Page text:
The winter is great in Romania

With Christmas fast approaching it’s time to start planning those winter holidays. Whilst the winter sports enthusiasts will be busily checking the snow-forecast and shopping for thermal underwear there will be many more looking for a little winter sun in order to escape the bleakness of the short cold days. If you wish to spend few days of the white season in Romania you might find the following quite interesting...


Some of the many highlights that make a tour in Romania simply surprising are the winter holidays, the most original and spectacular local spiritual celebrations. Truly in full-swing from December 24 to January 7, the unique variety of colorful Romanian customs and believes, folklore and artistic events start on Christmas Eve, go through the New Year and end on Epiphany. These one of-a-kind-traditions specific to the most joyous season vary from region to region and are almost unaltered at all in the small remote villages, especially in Maramures and Moldavia. However the most common and best known are Steaua (The Star), Capra (The Gout), Ursul (The Bear), Plugusorul (The Little Plough) and Sorcova.

On Christmas Eve right after the sunset, children of all ages go caroling from house to house. As a sign of their performance appreciation the adults welcome them with all kind of treats: pretzels, nuts, apples and other fruits, cakes, cookies, candies, honeycombs and money. A couple of hours later groups of adult carolers, each one with a leader, sing and dance in the front yards of the houses before the hosts invites them inside for drinks, food and presents. The song you will here for all 3 days of Christmas holidays is Steaua for which the children made stars of colored paper – sometimes decorated with shiny tinsels – to hold while singing:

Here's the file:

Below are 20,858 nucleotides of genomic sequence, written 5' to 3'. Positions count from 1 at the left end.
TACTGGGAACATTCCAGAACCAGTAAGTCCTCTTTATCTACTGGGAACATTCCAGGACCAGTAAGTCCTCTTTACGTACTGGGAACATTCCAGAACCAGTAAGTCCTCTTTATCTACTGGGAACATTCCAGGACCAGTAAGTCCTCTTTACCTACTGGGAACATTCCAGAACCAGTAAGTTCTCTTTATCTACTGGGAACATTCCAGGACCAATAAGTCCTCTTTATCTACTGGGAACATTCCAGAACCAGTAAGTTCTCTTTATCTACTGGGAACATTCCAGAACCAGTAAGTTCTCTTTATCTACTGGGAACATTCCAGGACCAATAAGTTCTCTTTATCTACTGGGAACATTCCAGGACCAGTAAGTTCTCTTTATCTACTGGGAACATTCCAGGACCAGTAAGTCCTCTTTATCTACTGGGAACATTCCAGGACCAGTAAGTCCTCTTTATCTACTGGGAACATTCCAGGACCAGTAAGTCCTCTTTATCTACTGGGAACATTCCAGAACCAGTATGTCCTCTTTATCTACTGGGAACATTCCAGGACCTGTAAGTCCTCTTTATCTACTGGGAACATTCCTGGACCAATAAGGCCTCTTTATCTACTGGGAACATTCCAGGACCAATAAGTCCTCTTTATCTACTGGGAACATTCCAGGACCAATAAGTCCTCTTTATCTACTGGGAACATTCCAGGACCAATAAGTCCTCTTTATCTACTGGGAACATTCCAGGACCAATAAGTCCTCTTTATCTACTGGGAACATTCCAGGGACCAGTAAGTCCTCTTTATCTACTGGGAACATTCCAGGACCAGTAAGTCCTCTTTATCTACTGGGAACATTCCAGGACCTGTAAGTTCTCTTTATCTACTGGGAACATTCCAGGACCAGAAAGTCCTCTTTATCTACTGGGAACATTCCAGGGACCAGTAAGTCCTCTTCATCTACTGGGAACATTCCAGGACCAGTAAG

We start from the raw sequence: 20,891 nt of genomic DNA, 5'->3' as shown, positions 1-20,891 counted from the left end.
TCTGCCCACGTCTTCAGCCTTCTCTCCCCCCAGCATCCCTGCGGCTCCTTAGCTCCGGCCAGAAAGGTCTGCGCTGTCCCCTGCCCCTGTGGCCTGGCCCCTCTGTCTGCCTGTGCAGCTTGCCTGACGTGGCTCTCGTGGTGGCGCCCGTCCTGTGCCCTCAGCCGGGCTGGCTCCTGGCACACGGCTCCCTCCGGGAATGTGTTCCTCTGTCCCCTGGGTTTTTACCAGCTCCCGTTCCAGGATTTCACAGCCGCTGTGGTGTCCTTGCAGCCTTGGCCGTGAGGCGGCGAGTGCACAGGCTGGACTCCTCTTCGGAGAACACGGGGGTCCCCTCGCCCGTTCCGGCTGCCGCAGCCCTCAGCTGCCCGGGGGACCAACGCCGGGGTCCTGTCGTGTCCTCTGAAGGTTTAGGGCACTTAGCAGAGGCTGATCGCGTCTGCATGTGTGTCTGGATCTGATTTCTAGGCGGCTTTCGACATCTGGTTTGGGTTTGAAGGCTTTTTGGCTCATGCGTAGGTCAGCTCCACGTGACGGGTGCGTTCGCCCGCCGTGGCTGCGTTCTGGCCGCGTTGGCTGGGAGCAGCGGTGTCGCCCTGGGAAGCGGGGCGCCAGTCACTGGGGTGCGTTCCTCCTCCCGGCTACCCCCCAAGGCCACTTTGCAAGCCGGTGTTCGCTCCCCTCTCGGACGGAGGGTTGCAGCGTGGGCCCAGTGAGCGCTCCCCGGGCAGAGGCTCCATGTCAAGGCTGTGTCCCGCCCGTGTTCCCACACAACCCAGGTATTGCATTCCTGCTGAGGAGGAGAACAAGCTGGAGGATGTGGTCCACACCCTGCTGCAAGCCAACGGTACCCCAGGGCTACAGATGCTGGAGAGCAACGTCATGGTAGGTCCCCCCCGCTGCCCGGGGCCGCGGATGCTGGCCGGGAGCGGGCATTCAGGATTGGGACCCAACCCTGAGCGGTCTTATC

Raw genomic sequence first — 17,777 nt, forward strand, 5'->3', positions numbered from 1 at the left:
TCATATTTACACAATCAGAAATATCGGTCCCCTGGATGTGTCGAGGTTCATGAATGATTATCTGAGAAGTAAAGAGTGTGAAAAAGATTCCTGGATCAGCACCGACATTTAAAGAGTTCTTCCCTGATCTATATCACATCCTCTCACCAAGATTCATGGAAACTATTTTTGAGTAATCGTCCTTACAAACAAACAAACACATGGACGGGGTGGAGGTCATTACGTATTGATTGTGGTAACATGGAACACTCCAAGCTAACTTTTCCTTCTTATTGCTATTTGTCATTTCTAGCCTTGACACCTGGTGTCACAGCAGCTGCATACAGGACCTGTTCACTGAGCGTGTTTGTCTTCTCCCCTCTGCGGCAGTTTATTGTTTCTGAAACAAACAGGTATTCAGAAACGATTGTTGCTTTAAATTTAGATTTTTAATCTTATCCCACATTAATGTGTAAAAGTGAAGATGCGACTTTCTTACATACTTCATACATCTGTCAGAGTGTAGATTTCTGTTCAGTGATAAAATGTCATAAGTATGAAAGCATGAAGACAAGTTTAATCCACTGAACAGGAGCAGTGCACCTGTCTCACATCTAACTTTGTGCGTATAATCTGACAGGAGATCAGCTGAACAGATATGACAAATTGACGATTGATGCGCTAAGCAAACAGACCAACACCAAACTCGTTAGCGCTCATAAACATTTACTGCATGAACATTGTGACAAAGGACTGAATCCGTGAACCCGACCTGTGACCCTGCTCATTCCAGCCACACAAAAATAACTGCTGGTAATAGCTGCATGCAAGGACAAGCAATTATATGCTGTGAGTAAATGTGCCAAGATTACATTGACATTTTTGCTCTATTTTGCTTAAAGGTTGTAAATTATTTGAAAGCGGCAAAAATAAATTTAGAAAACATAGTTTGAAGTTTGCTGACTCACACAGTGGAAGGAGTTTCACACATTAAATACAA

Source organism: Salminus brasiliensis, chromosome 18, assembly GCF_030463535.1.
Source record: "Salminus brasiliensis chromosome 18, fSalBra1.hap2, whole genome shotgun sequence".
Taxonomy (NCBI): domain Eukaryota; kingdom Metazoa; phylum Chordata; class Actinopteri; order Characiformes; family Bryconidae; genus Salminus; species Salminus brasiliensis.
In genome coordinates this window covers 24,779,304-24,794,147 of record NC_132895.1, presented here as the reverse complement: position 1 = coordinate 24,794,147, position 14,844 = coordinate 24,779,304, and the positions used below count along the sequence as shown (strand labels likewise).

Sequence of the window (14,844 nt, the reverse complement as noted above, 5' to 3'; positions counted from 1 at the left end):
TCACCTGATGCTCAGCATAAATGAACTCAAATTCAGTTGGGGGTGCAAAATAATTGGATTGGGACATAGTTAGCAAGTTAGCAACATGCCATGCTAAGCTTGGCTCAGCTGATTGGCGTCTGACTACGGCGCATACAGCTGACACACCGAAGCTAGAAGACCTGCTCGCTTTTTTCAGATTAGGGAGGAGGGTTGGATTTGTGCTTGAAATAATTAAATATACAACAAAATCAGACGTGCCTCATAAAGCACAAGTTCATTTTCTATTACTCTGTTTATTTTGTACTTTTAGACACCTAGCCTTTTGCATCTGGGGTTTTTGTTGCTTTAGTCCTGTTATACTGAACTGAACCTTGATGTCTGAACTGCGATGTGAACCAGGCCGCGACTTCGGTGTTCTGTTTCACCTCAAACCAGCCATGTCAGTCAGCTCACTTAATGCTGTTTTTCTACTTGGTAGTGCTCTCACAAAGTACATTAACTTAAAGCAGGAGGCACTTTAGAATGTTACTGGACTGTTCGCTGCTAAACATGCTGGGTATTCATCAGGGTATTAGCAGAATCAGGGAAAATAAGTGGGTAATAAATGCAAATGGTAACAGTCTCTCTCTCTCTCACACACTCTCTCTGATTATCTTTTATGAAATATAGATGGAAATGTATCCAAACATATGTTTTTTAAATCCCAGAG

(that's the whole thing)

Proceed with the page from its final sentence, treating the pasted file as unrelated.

“Steaua sus rasare /Ca o taina mare /Steaua straluceste /Si lumii vesteste…”

(The star is rising up, /Like a big mystery, /The star is shining, /And is heralding to the world…)

On New Year’s Day the children recite the congratulatory verses ofPlugusorul on the streets andSorcova in house to their families.

The Little Plough is a custom arisen from “Carmen arvale” Roman’s way to wish for crops’ protection. The children and teenagers welcome in the coming year wishing for fertile farm fields while making noises with a little decorated plough, bells, whips and pipes.

“Aho, aho, copii si frati, /Stati putin si nu manati, /Langa boi v-alaturati /Si cuvantul mi-ascultati.”

(Ahoy, ahoy, children and siblings, /Wait a minute and don’t drive, /Near oxen you join /And my word you listen.)

Traditionally Sorcova was made of one or more apple, cherry, pear or plum tree twigs put in water in a warm place on Saint Andrew’s Day (November 30) in order to bud and blossom on New Year’s Eve. But nowadays it can be also a little stick adorned with artificial flowers of different colors. In the morning of New Year the children slightly hit on the back their parents, relatives, neighbours and other acquaintances wishing them in special verses health, luck and a Happy New Year.

“Sorcova, vesela /Să trăiţi, să înfloriţi /Ca un măr, ca un păr /Ca un fir de trandafir /Tare ca piatra /Iute ca săgeata /Tare ca fierul /Iute ca oţelul /La anul şi la multi ani !”

(Sorcova, the merry /May you live and blossom /Like an apple tree, like a pear tree /Like a rose thread /Strong as the stone /Fast as the arrow /Strong as the iron /Fast as the steel /To the next year and Happy New Year !)

Cristina Paraschiv

Personal travel concierge and designer of exquisite experiences in Romania, Kryss has extensive knowledge about this less known destination. For the last over 18 years spent in hospitality field she enjoyed exploring countries like Malta, Germany, Austria and Czech Republic as much as revealing to others where and when to come on her native land to get the utmost of the still lively traditions, ...(Read More)

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